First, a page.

It’s that time of year. The flowers are in bloom, the weather is warm and we’re all excited to get outside after a colder winter than we’ve had in a few years. For me, and a lot of others, spring means BBQ season is open, and it’s time to dust off the smoker, grab some charcoal and wood for smoke, and start the fire.
I have cooked on the most basic backyard smoker, what I call a bullet smoker, a kettle grill equipped to provide indirect heat and competition level smokers. With practice, you can cook great tasting BBQ on any of them. Whatever rig you have, the key is to be able to cook slowly at a low temperature. Lump and briquet charcoal both work well, but briquet is more consistent in temperature and burn time. I do not use charcoal lighter because of the petroleum taste and smell it adds to the pork. A charcoal chimney is the perfect alternative.
For smoke, a little wood goes a long way. It is very easy to “over-smoke” the meat. I like a combination of hickory or pecan and fruit wood—cherry, apple, or peach. Chunks of wood are a great advantage.
Preparation, Fire, and Smoke
While I love a good pulled pork sandwich and brisket, ribs are my favorite. Loin back ribs (“baby backs”) are taken from just beneath the loin and above the spare ribs. St. Louis cut ribs are cut from the spare ribs and have the rib tips removed. Loin back ribs are the leanest and most tender. St. Louis cut ribs are more flavorful but take longer to cook. I’ll use baby backs as an illustration of my cooking process.
The first step in prepping the ribs is removing the membrane on the bone side of the ribs. It’s easier than it might sound. I insert a butter knife under the membrane along a bone, careful not to tear it, about an inch or so and lift slightly without tearing it. Now, I wrap a paper towel around my index and middle fingers to help grab the membrane and pull it off slowly. If there is excess fat on the ribs, I trim some of it, but I’ll leave some because it provides a lot of flavor.
Most everyone has a “secret” rub and closely guards its ingredients. However, from backyard cooks to competition teams in Memphis in May’s World Championship Barbecue Cooking Contest, most rubs have a base of paprika, black pepper, salt, garlic and onion powder, brown sugar, and cayenne pepper. Other ingredients that I have used in a rub include chili powder, cumin, coriander, white pepper, parsley, oregano, thyme, rosemary, and raw cane sugar. I apply the rub liberally and make sure it gets worked into the ribs. I let the ribs sit while I prepare the fire.
I want to cook the ribs as close to 225 degrees as possible. After I have added the charcoal to the smoker, I add a chunk of hickory or pecan and a chunk of fruit wood. I also make sure that I have a pan of water above or beside the coals to add moisture to the cooking environment. A trick I picked up from a Memphis in May World Champion is to add halved heads of garlic and onions to the coals for another layer of flavor.
Once cooking temperature is reached, I add the ribs, careful to maintain an inch or so space between the racks to allow for airflow, and close the smoker. I want my ribs to take smoke for 2 ½ hours at 225. If the temp starts to drop, have more hot coals ready to add. If you need more water, add it. If you no longer see smoke from the vents, add smaller chunks as need be. You can add beer, wine, or fruit juices to the water pan, but I haven’t found any added benefit to it.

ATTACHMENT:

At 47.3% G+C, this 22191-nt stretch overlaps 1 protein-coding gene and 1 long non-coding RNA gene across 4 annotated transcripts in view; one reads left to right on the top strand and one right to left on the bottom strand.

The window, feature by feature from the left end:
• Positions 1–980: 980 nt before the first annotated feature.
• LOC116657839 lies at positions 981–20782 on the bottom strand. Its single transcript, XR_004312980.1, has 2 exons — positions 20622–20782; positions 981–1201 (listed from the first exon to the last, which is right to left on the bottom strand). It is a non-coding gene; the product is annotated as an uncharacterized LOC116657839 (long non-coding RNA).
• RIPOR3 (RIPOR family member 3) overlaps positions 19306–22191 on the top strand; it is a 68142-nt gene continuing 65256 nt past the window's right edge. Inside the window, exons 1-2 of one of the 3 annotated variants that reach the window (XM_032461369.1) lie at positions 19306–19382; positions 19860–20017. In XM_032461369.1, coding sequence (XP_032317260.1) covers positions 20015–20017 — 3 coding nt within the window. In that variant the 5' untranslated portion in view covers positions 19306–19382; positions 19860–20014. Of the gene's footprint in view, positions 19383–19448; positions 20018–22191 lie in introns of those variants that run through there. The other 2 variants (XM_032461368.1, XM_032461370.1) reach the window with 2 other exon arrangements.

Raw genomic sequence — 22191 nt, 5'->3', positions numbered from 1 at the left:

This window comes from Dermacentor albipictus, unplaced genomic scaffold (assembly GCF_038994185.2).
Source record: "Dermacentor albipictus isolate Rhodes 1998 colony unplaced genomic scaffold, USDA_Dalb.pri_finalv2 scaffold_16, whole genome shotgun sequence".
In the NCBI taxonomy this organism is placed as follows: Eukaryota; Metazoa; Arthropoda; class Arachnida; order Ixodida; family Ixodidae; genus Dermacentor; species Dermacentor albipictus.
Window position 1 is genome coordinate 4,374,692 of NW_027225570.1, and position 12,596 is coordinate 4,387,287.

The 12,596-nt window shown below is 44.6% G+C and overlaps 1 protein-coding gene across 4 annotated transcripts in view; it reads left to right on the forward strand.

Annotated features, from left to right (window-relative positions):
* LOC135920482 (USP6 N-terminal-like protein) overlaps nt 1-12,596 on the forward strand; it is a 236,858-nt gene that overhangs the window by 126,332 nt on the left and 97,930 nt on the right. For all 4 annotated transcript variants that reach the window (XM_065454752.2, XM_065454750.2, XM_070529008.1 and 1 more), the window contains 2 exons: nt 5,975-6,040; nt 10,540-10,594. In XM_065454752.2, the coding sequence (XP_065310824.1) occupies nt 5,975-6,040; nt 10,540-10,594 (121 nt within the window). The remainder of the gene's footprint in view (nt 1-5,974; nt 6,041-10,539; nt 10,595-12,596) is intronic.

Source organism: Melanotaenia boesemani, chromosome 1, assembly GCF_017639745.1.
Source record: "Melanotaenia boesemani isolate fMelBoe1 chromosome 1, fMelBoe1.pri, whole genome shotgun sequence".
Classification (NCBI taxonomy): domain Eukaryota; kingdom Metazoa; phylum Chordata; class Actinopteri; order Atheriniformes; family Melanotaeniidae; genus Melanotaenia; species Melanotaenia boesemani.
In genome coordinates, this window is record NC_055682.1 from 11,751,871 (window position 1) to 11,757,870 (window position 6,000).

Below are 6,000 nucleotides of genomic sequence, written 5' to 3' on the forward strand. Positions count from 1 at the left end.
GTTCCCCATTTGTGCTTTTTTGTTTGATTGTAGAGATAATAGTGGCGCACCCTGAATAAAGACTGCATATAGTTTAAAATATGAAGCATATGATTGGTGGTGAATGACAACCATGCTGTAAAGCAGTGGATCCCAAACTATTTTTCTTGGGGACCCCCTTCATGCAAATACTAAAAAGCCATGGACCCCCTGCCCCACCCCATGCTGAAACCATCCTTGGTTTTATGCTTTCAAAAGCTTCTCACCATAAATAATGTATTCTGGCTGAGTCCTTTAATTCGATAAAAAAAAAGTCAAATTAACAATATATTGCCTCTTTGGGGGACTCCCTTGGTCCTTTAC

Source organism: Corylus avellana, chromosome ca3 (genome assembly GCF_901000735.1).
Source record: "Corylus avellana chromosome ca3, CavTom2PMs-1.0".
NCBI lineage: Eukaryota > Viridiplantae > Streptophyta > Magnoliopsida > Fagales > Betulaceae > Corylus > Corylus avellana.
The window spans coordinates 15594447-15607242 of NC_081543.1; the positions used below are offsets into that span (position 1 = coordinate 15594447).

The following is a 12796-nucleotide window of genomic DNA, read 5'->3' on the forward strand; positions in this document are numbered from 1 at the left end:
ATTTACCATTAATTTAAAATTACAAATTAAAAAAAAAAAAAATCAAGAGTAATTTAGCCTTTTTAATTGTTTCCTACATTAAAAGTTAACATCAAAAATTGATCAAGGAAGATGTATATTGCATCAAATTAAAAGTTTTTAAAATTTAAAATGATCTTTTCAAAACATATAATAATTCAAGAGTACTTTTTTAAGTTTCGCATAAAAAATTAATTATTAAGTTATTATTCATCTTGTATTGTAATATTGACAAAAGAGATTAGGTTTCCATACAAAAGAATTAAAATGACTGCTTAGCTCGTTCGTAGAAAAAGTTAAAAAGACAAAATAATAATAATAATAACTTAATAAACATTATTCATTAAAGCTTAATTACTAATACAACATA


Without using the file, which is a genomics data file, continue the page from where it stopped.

The next stage is the wrap. I use heavy duty aluminum foil in pieces large enough to enclose the ribs. Take the ribs off the smoker and add hot coals, if necessary, to maintain 225. Slightly pull up all edges of your foil and add a 1/4 cup of apple juice. Sprinkle a tablespoon of raw cane sugar onto the top of the ribs. You can also add a tablespoon or two of butter. Place the ribs meat-side-down in the juice and the same amount of sugar and butter to the bone side of the ribs. Loosely seal the package without the rib bones puncturing the foil. If the foil is punctured, add another wrap of foil. Place the ribs meat-side-down on the grill and close the smoker. You may need to add charcoal and/or water, but we are through with our smoke wood.
After two hours, remove the ribs from the smoker. Discard the foil and juice. Check the ribs for doneness. If the ribs have pulled slightly back from the bone, great. If not, no worries. I add a little more rub to the top of the ribs and place them back on the grill meat-side-up to cook for another hour at 225. In the last 15 minutes, you can also add your favorite BBQ sauce or finishing glaze. The trend in competitions is for sweeter BBQ to score a little higher but, for myself, I prefer a rib with little more heat than sweet. To check for doneness, lift the rack from the end (use tongs). If the racks bends easily, they are ready. If not, let them go for a little bit longer or until they have reached your preferred level of doneness. Let the ribs rest for about 10 minutes, once you have taken them off the grill. Enjoy!
— Pork Belly Slim, Barbecue Expert
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